Asset Location: Tax-Smart Portfolio Decisions
It is often said that the three most important factors in a home’s price are: location, location, location. With your investment accounts, asset location can play a somewhat similar role. Arranging your investments among your accounts may boost long-term, after-tax performance, with estimates of improved performance ranging from 0.2% to 0.5% annually1. That’s $2,000 to $5,000 per year for every $1,000,000 invested and a nice enhancement when interest rates are low and expected stock returns appear depressed.
Asset Location vs. Asset Allocation. Asset location is separate and distinct from asset allocation. Asset allocation divides your money among different groups of investments while recognizing their risks and “expected” future returns in your portfolio. For example, a top-level asset target allocation might be 50% stocks and 50% bonds. This is highlighted in yellow below for a hypothetical $1 million portfolio.
Asset location is deciding where to place, or “locate,” your money among your taxable (e.g., brokerage) and tax-sheltered (e.g., 401(k), 403(b), IRA) accounts. Instead of retaining the basic “50/50” allocation for each account, you could strategically split the location of your investments to enhance long-term, after-tax performance.
Taking the above example, the investments could be located differently for each account. As highlighted in green below, the taxable account is 80% stocks and 20% bonds, while the tax-deferred accounts are 30% stocks and 70% bonds. Overall, the 50/50 stock/bond allocation remains the same. This example assumes your taxable account comprises 40% of your investments, your tax-sheltered accounts comprise 60%, and you do not have tax-exempt Roth IRAs or Roth 401(k)s.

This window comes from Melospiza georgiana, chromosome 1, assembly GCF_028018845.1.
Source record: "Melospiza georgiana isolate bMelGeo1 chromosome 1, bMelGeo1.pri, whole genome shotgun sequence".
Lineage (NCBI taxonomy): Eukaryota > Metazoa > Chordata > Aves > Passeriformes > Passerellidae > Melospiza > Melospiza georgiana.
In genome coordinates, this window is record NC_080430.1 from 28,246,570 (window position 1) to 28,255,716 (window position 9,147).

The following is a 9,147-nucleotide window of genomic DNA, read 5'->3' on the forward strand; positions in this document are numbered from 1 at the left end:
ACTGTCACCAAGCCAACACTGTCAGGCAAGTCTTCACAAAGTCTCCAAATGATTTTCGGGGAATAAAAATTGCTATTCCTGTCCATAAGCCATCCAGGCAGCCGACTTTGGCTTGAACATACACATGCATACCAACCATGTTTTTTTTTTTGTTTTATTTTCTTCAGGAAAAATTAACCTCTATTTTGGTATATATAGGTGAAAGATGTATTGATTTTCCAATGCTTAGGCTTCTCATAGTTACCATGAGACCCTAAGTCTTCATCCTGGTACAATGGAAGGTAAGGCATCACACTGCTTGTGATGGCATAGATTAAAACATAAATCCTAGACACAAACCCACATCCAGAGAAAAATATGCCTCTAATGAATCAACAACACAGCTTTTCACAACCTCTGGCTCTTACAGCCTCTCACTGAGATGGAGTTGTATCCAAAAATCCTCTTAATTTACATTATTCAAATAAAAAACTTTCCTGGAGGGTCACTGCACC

What to Put Where. The general intuition is to place tax-inefficient investments in tax-deferred accounts and tax-efficient investments in taxable accounts.
Tax-inefficient investments include actively managed funds generating short-term capital gains, Real Estate Investment Trusts (REITS), and high yield bonds, because they produce short-term capital gains or income taxed at your marginal income tax rate. Depending on your income, that tax bite can be big—up to 39.6% for those at the top income bracket. These investments are best held in your tax-deferred accounts.
In contrast, tax-efficient investments—tax-managed funds, stocks held for the long-term, and most exchange traded funds (ETFs)—generate “qualified” stock dividends taxed at 15% (20% for the top income tax bracket) and distribute minimal, if any, short-term or long-term capital gains. Only the sale of the investments triggers long-term capital gains. Such funds are best held in your taxable account for the long term.
With long-term stock returns expected to be higher than bonds, it might seem best to allow stocks to compound in a tax-deferred account. However, upon withdrawal, those long-term gains are taxed at ordinary income tax rates instead the 15% long-term capital gain rate (20% for the highest tax bracket and 0% for those in the bottom brackets). Passing them on to your beneficiaries or charity through a step up in basis may eliminate capital gain taxes altogether.
Broad View of Various Investments’ Tax Efficiency.